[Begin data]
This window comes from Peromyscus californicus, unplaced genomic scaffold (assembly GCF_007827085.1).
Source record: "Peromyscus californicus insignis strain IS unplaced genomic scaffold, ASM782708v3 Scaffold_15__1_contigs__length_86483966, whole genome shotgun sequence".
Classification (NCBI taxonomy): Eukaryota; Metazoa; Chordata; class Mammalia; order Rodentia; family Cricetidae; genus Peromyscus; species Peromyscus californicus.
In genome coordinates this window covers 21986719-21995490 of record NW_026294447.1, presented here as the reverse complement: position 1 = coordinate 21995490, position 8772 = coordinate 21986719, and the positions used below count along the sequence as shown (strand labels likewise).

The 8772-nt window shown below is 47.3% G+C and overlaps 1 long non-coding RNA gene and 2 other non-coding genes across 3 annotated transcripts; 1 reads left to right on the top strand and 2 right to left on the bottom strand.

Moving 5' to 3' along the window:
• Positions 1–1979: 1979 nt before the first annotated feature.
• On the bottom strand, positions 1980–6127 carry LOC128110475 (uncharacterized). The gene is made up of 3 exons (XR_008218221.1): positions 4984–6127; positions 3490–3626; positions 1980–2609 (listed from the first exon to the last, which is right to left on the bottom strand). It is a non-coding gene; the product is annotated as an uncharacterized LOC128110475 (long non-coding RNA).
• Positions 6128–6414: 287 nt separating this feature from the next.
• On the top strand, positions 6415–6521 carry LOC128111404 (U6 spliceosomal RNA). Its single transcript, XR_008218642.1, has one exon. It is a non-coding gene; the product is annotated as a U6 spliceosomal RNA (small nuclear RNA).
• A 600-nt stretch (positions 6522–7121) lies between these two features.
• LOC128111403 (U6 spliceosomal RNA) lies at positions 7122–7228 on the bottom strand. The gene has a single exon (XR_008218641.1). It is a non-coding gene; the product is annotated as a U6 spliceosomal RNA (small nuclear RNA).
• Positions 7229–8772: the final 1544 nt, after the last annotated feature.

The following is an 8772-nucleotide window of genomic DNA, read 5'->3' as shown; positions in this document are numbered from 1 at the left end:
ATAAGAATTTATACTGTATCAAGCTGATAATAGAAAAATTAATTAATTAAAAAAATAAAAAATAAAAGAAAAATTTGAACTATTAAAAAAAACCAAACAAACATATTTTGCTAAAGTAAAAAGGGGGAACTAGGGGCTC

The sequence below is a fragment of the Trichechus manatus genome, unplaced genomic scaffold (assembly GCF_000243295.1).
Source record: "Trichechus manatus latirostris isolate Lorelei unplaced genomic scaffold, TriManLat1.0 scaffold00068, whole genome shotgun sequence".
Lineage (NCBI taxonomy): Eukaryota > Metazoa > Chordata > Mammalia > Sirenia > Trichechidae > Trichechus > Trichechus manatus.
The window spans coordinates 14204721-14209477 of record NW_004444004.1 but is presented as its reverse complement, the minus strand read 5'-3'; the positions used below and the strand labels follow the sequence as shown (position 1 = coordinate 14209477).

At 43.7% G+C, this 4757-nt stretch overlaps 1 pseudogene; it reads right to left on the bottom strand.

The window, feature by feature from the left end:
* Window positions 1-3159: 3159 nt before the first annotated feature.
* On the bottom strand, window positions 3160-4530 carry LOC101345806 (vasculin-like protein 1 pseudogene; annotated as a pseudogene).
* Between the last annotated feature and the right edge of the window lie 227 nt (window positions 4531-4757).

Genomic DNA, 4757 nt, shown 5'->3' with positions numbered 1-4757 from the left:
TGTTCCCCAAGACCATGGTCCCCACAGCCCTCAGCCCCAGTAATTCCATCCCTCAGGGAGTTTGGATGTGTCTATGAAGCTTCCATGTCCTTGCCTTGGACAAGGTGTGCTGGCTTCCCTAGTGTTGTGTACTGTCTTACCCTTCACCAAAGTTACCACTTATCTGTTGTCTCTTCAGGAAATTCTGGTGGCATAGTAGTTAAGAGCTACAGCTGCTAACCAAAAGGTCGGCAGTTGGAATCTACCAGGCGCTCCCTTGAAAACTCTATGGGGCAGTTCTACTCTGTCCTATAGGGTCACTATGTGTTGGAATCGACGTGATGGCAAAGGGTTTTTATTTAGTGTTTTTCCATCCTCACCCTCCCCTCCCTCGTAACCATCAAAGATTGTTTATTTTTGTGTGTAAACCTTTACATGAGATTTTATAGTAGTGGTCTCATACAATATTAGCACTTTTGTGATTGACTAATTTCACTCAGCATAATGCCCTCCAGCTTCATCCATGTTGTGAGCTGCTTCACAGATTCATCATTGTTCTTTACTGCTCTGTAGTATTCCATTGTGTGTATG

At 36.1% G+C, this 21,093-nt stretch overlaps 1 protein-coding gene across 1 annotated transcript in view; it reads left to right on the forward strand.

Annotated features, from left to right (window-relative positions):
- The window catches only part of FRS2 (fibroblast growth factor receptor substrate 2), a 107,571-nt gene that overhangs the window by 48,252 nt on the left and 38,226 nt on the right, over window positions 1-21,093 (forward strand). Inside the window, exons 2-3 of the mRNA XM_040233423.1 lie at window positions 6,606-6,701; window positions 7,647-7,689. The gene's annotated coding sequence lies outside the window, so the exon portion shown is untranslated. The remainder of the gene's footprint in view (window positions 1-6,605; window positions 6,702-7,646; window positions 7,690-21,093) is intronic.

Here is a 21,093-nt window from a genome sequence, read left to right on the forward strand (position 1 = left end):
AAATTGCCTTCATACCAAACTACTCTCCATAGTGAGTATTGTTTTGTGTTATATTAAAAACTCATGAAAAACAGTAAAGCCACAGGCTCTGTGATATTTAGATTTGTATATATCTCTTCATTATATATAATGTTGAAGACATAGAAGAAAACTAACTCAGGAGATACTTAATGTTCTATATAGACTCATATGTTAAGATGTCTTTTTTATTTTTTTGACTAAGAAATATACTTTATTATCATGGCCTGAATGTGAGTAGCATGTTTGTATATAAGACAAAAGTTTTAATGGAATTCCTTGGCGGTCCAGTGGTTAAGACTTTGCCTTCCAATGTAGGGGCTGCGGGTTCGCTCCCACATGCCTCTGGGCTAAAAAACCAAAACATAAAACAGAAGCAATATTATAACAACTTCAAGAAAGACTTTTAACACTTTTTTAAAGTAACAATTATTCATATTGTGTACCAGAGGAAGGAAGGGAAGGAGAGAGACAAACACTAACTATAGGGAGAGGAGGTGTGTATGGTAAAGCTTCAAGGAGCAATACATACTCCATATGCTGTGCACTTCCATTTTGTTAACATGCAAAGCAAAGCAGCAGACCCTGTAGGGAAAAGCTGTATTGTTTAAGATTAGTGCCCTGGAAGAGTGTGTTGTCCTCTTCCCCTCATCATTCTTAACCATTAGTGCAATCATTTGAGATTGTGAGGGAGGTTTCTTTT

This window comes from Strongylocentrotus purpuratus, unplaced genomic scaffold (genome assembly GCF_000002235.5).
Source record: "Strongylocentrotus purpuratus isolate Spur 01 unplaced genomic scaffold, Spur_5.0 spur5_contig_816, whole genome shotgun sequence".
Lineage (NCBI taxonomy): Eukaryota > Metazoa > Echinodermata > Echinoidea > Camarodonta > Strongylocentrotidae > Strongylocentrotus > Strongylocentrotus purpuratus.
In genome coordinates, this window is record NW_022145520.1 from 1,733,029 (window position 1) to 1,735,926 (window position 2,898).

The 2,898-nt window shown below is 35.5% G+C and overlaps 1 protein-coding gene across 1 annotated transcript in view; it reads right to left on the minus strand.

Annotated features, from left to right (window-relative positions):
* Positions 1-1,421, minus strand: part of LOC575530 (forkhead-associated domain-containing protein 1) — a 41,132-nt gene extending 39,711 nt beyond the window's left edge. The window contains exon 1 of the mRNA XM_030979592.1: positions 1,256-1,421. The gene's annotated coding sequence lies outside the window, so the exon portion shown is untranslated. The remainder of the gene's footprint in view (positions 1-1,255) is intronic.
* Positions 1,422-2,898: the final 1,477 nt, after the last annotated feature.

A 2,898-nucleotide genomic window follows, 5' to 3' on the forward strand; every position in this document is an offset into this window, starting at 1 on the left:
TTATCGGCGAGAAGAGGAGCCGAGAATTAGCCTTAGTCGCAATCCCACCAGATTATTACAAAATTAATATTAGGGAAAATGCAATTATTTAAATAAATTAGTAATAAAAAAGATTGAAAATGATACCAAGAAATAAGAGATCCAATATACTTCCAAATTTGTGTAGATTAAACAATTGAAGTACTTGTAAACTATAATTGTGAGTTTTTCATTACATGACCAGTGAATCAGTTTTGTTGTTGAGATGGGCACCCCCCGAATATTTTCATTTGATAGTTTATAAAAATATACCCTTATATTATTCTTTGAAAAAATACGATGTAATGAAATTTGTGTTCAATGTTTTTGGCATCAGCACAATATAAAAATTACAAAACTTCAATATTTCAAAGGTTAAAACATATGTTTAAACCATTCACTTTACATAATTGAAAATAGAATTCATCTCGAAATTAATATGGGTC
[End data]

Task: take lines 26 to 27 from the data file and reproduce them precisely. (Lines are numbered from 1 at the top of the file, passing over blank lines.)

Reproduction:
TGTTCCCCAAGACCATGGTCCCCACAGCCCTCAGCCCCAGTAATTCCATCCCTCAGGGAGTTTGGATGTGTCTATGAAGCTTCCATGTCCTTGCCTTGGACAAGGTGTGCTGGCTTCCCTAGTGTTGTGTACTGTCTTACCCTTCACCAAAGTTACCACTTATCTGTTGTCTCTTCAGGAAATTCTGGTGGCATAGTAGTTAAGAGCTACAGCTGCTAACCAAAAGGTCGGCAGTTGGAATCTACCAGGCGCTCCCTTGAAAACTCTATGGGGCAGTTCTACTCTGTCCTATAGGGTCACTATGTGTTGGAATCGACGTGATGGCAAAGGGTTTTTATTTAGTGTTTTTCCATCCTCACCCTCCCCTCCCTCGTAACCATCAAAGATTGTTTATTTTTGTGTGTAAACCTTTACATGAGATTTTATAGTAGTGGTCTCATACAATATTAGCACTTTTGTGATTGACTAATTTCACTCAGCATAATGCCCTCCAGCTTCATCCATGTTGTGAGCTGCTTCACAGATTCATCATTGTTCTTTACTGCTCTGTAGTATTCCATTGTGTGTATG

At 36.1% G+C, this 21,093-nt stretch overlaps 1 protein-coding gene across 1 annotated transcript in view; it reads left to right on the forward strand.